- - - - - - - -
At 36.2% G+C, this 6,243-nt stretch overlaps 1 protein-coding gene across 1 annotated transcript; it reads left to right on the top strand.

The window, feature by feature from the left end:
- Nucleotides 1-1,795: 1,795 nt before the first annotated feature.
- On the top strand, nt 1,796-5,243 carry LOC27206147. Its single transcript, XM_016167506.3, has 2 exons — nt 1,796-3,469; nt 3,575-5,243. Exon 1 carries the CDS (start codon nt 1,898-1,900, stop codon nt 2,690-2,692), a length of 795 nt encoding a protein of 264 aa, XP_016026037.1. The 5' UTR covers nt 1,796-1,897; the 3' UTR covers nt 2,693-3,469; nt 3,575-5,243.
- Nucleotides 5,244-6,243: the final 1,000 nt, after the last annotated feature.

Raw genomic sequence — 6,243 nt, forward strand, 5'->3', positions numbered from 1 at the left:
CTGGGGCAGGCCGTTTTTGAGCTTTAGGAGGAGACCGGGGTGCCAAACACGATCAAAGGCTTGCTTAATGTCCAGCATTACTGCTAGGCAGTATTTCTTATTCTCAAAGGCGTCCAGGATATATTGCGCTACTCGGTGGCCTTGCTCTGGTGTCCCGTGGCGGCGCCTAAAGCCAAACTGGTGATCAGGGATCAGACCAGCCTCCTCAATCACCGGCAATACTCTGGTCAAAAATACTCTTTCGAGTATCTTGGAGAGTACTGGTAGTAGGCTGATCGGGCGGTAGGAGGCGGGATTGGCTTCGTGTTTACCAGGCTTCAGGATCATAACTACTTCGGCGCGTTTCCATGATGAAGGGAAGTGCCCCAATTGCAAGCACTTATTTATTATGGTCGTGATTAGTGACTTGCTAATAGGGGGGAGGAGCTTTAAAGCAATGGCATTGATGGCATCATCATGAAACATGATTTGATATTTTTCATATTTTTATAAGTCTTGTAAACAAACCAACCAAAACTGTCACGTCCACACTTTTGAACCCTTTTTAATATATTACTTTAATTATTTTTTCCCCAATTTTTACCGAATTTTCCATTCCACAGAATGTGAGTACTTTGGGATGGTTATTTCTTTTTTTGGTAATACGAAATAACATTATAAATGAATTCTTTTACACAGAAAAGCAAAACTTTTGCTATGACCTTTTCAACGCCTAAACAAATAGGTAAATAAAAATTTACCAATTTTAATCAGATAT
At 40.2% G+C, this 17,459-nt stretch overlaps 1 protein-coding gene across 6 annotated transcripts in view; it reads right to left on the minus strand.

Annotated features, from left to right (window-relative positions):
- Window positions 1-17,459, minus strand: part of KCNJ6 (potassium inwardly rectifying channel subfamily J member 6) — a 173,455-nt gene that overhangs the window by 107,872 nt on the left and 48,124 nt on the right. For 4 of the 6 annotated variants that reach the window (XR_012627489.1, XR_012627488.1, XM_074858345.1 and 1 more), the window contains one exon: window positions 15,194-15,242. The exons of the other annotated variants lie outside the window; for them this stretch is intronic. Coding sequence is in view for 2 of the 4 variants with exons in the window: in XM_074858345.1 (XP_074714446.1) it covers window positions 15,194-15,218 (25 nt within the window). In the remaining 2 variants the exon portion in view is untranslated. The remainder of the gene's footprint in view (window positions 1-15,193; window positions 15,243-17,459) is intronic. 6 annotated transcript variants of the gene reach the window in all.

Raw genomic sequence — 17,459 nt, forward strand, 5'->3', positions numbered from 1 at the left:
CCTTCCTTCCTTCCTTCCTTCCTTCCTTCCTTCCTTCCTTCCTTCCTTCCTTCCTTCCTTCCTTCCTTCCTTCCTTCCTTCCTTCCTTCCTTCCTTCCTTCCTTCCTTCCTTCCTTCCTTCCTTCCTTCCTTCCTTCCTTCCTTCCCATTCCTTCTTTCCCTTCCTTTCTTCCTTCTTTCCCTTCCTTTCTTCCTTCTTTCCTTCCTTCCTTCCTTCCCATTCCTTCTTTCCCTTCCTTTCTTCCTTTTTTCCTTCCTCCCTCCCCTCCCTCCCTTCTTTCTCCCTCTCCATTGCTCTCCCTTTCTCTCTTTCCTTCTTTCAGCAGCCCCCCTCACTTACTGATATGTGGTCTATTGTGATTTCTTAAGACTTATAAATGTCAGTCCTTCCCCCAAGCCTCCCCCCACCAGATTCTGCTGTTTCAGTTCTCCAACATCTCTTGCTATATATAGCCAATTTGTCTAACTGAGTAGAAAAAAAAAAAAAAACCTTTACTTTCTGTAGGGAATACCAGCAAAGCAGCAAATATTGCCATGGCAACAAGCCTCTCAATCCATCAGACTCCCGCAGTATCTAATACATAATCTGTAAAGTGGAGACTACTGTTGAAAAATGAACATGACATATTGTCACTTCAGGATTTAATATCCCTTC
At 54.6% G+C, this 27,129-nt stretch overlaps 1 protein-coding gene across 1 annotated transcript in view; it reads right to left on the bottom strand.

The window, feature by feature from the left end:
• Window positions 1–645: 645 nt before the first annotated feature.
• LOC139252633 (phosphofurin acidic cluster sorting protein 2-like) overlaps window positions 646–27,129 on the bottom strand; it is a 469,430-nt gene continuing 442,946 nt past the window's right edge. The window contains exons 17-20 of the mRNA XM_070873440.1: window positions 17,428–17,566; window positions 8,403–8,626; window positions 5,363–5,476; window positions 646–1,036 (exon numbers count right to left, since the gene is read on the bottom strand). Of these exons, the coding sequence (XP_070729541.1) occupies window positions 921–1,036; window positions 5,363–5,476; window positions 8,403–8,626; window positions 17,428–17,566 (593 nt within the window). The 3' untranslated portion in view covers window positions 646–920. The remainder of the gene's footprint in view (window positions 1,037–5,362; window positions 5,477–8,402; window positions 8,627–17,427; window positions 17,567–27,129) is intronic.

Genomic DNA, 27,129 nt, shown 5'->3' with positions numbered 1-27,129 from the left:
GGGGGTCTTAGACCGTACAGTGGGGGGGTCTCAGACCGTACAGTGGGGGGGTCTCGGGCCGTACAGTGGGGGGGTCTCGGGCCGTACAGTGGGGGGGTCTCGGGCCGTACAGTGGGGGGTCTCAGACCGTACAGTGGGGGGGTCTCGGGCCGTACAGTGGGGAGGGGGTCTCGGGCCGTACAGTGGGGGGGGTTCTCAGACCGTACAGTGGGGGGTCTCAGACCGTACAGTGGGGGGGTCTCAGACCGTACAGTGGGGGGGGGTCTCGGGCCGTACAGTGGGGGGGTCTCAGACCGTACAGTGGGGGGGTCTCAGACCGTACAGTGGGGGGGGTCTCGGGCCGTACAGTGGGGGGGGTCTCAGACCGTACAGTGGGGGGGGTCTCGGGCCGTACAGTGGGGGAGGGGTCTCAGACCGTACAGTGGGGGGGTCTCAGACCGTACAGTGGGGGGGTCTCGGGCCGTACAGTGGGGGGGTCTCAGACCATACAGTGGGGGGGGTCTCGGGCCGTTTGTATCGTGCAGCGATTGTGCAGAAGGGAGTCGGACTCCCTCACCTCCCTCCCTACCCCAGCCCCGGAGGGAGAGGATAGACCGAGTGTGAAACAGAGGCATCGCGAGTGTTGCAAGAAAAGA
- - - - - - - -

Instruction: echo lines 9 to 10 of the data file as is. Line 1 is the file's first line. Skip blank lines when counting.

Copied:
Annotated features, from left to right (window-relative positions):
- Window positions 1-17,459, minus strand: part of KCNJ6 (potassium inwardly rectifying channel subfamily J member 6) — a 173,455-nt gene that overhangs the window by 107,872 nt on the left and 48,124 nt on the right. For 4 of the 6 annotated variants that reach the window (XR_012627489.1, XR_012627488.1, XM_074858345.1 and 1 more), the window contains one exon: window positions 15,194-15,242. The exons of the other annotated variants lie outside the window; for them this stretch is intronic. Coding sequence is in view for 2 of the 4 variants with exons in the window: in XM_074858345.1 (XP_074714446.1) it covers window positions 15,194-15,218 (25 nt within the window). In the remaining 2 variants the exon portion in view is untranslated. The remainder of the gene's footprint in view (window positions 1-15,193; window positions 15,243-17,459) is intronic. 6 annotated transcript variants of the gene reach the window in all.